In some times and places, a pilot's skill set is likely to include aircraft maintenance - this is more likely for the simpler, lower-tech designs than the more capable ones: a pilot could well maintain a simple piston engine plane themselves if they had to, but helicopters and fast jets normally require immense logistical support to keep them flying. Familiarity with period-appropriate communications equipment is pretty much compulsory and the ability to operate some form of radar should be required once such things become normal for the type of aircraft being flown. Note that larger aircraft are likely to require more than one person to operate (or an AI assistant where available) but only one of them is likely to need piloting skills.
Operating vehicles designed to operate outside an atmosphere is more or less outside the scope of this article - except, of course, for those ones that can also enter the atmosphere. Currently these are limited to re-entry gliders (such as the NASA Space Shuttles) but single stage to orbit aircraft appear to be emergent if not extant technology and are certainly common in science fiction. Presumably atmospheric flight in an atmosphere capable space vehicle would be a skill in its own right - and likely highly dependent on the type of vehicle4. Failing that, atmosphere exit/re-entry may be a specific skill that then gets tacked onto whatever is typically used to drive the craft in question.
In the early days of aircraft, when flying was considered an adventurous occupation rather than a profession, a pilot weas sometimes referred to as an aviator (or aviatrix, if female). In modern usage, all members of the flight crew involved in the direct flight operations of an aircraft, such as the navigator or the flight engineer are also considered aviators, but only the one actually operating the craft's controls is considered a pilot.
Some Notable Pilots
A magazine article from Telegraph online about pilots building up (rather haphazard) flying experience in the Third World.
Game and Story Use
- When adding flying skills to a PC, it's worth working out where they got them - private flying school (not cheap, even for a bare minumum package)? The forces (best have a credibly ex-military character)? Third world bush pilot (great for colour and the sort of flying needed in RPGs … possibly not so good for getting on with First World aviation authorities).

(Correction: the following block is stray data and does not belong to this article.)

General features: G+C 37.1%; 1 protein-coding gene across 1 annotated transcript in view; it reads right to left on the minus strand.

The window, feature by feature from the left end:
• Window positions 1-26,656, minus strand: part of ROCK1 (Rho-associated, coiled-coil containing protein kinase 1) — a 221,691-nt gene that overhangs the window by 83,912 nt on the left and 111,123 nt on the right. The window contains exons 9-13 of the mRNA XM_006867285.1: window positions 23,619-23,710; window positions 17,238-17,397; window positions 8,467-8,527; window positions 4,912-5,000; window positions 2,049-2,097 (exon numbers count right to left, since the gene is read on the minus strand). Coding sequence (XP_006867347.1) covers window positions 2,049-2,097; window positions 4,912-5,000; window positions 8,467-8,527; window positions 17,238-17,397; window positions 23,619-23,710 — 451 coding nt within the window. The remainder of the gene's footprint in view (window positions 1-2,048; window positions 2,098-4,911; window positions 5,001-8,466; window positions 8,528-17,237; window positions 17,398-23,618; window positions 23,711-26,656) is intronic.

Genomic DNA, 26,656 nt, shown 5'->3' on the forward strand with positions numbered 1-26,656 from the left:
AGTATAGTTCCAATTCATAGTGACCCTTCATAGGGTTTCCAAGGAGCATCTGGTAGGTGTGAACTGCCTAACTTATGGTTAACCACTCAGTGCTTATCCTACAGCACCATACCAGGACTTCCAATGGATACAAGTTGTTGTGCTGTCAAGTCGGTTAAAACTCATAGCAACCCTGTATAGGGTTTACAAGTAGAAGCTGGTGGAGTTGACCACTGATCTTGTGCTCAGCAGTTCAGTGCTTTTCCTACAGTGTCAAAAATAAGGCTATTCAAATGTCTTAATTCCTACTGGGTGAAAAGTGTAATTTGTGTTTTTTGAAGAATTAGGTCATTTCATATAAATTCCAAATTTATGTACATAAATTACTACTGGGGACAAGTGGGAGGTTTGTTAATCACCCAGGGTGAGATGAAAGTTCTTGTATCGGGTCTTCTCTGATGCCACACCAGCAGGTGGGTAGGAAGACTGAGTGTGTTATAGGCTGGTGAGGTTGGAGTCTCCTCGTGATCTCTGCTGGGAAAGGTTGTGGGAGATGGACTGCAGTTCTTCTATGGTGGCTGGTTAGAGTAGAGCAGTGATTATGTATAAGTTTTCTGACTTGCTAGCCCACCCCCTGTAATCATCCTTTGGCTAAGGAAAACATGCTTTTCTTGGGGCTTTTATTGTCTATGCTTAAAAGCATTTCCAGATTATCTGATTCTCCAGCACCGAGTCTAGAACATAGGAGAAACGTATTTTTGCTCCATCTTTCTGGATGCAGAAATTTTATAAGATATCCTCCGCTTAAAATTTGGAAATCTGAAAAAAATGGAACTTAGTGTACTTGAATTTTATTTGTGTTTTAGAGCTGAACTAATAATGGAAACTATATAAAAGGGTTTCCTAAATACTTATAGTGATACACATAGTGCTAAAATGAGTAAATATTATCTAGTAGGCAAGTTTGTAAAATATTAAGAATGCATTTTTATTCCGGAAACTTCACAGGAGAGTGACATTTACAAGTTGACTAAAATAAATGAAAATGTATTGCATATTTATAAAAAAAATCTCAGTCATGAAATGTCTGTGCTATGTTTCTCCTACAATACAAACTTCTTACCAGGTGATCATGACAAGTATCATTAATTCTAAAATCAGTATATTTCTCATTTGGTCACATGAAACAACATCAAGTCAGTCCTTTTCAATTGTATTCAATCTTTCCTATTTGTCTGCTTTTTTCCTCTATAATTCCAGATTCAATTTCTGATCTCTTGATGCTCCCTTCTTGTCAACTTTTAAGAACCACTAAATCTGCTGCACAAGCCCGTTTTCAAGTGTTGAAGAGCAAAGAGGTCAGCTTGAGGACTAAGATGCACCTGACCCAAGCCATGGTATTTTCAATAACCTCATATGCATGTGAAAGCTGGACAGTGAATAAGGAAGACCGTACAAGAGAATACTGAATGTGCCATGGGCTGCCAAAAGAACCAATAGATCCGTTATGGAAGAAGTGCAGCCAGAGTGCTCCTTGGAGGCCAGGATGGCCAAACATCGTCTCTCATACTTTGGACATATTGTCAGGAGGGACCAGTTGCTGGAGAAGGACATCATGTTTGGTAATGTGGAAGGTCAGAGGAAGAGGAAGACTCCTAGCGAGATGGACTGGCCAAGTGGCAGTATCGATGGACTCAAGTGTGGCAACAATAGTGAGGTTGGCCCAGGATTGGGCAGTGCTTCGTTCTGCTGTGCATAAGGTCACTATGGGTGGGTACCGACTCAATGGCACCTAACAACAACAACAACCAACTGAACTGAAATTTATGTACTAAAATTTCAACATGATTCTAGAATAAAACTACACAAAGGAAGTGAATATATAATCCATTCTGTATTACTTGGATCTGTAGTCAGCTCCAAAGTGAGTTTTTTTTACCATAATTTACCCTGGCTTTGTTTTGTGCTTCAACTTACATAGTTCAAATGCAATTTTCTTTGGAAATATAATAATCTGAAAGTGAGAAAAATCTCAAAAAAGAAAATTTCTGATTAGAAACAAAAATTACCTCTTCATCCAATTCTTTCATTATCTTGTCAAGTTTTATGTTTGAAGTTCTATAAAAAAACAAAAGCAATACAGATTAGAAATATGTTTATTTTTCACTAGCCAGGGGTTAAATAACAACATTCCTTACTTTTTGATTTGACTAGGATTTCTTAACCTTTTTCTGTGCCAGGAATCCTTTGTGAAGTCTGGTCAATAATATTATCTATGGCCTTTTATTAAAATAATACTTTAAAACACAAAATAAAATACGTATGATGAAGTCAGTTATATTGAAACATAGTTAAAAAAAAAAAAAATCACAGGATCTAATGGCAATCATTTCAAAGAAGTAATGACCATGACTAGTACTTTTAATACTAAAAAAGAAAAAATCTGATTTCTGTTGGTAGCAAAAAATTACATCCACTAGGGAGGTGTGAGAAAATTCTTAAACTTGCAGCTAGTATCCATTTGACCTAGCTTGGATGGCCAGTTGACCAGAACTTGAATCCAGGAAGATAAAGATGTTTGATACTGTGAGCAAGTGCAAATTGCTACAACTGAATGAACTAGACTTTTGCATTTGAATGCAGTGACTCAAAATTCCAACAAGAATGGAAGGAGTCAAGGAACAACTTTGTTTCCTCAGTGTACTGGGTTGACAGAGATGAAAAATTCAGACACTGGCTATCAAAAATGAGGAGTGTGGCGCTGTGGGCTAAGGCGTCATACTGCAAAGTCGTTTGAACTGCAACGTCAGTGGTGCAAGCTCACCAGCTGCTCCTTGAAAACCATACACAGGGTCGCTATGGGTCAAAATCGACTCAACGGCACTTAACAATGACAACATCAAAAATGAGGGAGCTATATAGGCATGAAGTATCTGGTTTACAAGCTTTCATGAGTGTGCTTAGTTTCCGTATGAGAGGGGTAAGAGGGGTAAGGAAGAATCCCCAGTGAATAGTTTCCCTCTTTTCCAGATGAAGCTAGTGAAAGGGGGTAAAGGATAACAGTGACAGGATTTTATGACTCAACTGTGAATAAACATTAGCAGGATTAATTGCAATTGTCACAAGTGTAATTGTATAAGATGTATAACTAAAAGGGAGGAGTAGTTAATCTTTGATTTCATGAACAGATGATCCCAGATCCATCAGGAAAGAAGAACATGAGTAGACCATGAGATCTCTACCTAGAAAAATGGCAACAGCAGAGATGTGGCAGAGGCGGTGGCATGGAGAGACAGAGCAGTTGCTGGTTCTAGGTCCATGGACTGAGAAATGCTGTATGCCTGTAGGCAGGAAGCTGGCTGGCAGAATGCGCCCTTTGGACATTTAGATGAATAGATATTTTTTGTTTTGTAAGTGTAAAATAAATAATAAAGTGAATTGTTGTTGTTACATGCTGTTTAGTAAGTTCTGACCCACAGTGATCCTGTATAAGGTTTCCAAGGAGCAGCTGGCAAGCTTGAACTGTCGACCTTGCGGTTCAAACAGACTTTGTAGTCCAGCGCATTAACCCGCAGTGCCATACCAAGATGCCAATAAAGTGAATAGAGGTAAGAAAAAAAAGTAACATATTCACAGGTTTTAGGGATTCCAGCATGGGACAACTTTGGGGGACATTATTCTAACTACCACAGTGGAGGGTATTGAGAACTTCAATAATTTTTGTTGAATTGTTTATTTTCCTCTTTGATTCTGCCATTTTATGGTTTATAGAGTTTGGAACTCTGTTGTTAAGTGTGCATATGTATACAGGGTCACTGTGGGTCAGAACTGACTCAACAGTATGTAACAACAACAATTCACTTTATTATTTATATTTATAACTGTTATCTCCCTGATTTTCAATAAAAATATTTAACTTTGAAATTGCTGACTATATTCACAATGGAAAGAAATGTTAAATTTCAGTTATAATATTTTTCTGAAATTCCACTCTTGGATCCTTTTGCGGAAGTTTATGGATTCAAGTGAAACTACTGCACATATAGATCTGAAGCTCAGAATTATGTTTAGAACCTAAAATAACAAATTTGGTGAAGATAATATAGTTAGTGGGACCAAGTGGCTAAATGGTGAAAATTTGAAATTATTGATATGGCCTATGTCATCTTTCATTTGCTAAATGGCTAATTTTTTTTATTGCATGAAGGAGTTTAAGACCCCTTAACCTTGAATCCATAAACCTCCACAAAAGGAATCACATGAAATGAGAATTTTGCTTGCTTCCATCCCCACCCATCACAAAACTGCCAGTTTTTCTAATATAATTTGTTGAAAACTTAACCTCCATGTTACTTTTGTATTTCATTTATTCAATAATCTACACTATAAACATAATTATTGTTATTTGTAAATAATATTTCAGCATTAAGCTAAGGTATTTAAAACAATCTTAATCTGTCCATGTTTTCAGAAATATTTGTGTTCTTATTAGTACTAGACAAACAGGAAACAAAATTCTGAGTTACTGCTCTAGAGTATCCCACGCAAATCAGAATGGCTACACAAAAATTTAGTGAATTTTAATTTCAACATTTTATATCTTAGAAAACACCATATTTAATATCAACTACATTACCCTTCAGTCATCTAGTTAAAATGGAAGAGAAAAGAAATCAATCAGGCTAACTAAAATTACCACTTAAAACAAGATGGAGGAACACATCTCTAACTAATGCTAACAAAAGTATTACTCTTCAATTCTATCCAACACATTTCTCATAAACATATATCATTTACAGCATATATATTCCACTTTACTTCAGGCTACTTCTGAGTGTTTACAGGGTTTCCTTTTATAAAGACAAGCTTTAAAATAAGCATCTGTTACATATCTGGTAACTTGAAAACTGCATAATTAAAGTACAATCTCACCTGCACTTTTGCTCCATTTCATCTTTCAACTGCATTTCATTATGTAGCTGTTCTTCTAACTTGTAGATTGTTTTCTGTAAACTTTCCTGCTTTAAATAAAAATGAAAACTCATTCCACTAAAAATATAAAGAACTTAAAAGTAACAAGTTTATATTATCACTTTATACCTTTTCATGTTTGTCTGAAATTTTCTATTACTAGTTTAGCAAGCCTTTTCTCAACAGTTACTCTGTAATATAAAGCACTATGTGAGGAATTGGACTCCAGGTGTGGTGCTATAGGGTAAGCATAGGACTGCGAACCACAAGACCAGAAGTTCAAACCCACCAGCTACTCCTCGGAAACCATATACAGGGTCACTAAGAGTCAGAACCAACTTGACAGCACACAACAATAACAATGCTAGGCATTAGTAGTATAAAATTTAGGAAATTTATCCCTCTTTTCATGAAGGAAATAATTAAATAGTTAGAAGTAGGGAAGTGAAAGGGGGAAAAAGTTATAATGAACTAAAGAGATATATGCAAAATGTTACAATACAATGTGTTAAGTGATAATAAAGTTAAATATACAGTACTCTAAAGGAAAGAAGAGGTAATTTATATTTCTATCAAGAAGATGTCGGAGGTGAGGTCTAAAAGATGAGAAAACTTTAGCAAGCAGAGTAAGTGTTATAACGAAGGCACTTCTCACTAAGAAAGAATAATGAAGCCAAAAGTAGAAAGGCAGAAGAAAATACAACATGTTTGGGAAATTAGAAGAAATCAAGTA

- The barnstormer stunt pilot is a staple of the pulp genre, and the slightly seedy, possibly drunk bush pilot appears quite a lot in adventure fiction. Usually during the monsoon on a bad runway in an unhealthy looking plane.
- Feel free to inflict all sorts of alarming pilots on PCs in remote locations.
- Faking up credentials for a competent but unlicenced pilot can be fun.
- Especially if they turn out to be lying about the "competent" part.
- Or when they give themselves away by some sort of lapse of protocol (for example an ex-carrier pilot going through the drills that imply he's waiting for a catapult shot and thus indicating to a civilian tower that he's unfamiliar with normal takeoff procedures).
- For those writing rules, skill specialities are likely to be glider/single engine prop/single engine jet/multi engine prop/multi engine jet/fast jet/rotary wing (which may divide further into single rotor, multiple rotor and stack rotor)/VTOL (which may or may not include tilt rotor/tilt jet aircraft)/(Various other specialised types such as rocket engine, pulse jet or scramjet). Lighter than air craft are likely to be a totally different skill-set and the pilot skill may or may not allow the user to operate a remote pilot vehicle. Skills are likely to be sorted by tech level as a WW1 era aircraft is a very different beast to a 21st century one, even if both are nominally single engine prop aircraft. Indeed a WW1 aircraft may even be push-prop driven or something else weird like that and an early rotary wing aircraft may be an autogyro rather than a true helicopter. Some skills may only work in conjunction with another (e.g. You may need VTOL and Fast Jet to drive a Harrier jump-jet to its full capacity - although you might well be able to fly it as an STOL aircraft on just Fast Jet). Specialisation in specific types of aircraft is highly likely except in cinematic campaigns.